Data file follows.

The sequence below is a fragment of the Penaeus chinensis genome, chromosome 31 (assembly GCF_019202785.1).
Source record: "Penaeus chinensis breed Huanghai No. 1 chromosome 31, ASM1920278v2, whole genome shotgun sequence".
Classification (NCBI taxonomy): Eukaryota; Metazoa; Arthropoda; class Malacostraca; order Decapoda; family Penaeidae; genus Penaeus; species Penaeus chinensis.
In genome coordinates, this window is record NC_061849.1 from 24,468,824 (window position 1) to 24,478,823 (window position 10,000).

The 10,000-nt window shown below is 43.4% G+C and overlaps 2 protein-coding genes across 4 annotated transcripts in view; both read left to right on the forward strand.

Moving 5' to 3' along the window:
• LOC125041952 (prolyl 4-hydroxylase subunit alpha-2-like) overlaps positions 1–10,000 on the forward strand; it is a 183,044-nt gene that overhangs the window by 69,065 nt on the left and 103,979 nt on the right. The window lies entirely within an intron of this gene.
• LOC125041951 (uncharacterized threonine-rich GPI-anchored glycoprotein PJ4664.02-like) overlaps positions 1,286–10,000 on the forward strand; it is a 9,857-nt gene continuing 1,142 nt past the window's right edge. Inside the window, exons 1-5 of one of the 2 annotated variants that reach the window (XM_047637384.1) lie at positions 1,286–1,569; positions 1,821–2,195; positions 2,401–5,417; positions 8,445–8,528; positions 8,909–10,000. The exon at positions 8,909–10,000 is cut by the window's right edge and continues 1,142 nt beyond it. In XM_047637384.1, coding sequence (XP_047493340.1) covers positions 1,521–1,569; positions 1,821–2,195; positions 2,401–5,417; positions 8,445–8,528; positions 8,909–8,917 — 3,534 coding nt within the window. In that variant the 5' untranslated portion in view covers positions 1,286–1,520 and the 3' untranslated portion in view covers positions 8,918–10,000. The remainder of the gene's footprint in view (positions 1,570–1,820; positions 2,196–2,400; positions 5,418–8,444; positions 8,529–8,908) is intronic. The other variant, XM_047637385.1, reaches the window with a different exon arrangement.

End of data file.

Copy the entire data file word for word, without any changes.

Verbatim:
The sequence below is a fragment of the Penaeus chinensis genome, chromosome 31 (assembly GCF_019202785.1).
Source record: "Penaeus chinensis breed Huanghai No. 1 chromosome 31, ASM1920278v2, whole genome shotgun sequence".
Classification (NCBI taxonomy): Eukaryota; Metazoa; Arthropoda; class Malacostraca; order Decapoda; family Penaeidae; genus Penaeus; species Penaeus chinensis.
In genome coordinates, this window is record NC_061849.1 from 24,468,824 (window position 1) to 24,478,823 (window position 10,000).

The 10,000-nt window shown below is 43.4% G+C and overlaps 2 protein-coding genes across 4 annotated transcripts in view; both read left to right on the forward strand.

Moving 5' to 3' along the window:
• LOC125041952 (prolyl 4-hydroxylase subunit alpha-2-like) overlaps positions 1–10,000 on the forward strand; it is a 183,044-nt gene that overhangs the window by 69,065 nt on the left and 103,979 nt on the right. The window lies entirely within an intron of this gene.
• LOC125041951 (uncharacterized threonine-rich GPI-anchored glycoprotein PJ4664.02-like) overlaps positions 1,286–10,000 on the forward strand; it is a 9,857-nt gene continuing 1,142 nt past the window's right edge. Inside the window, exons 1-5 of one of the 2 annotated variants that reach the window (XM_047637384.1) lie at positions 1,286–1,569; positions 1,821–2,195; positions 2,401–5,417; positions 8,445–8,528; positions 8,909–10,000. The exon at positions 8,909–10,000 is cut by the window's right edge and continues 1,142 nt beyond it. In XM_047637384.1, coding sequence (XP_047493340.1) covers positions 1,521–1,569; positions 1,821–2,195; positions 2,401–5,417; positions 8,445–8,528; positions 8,909–8,917 — 3,534 coding nt within the window. In that variant the 5' untranslated portion in view covers positions 1,286–1,520 and the 3' untranslated portion in view covers positions 8,918–10,000. The remainder of the gene's footprint in view (positions 1,570–1,820; positions 2,196–2,400; positions 5,418–8,444; positions 8,529–8,908) is intronic. The other variant, XM_047637385.1, reaches the window with a different exon arrangement.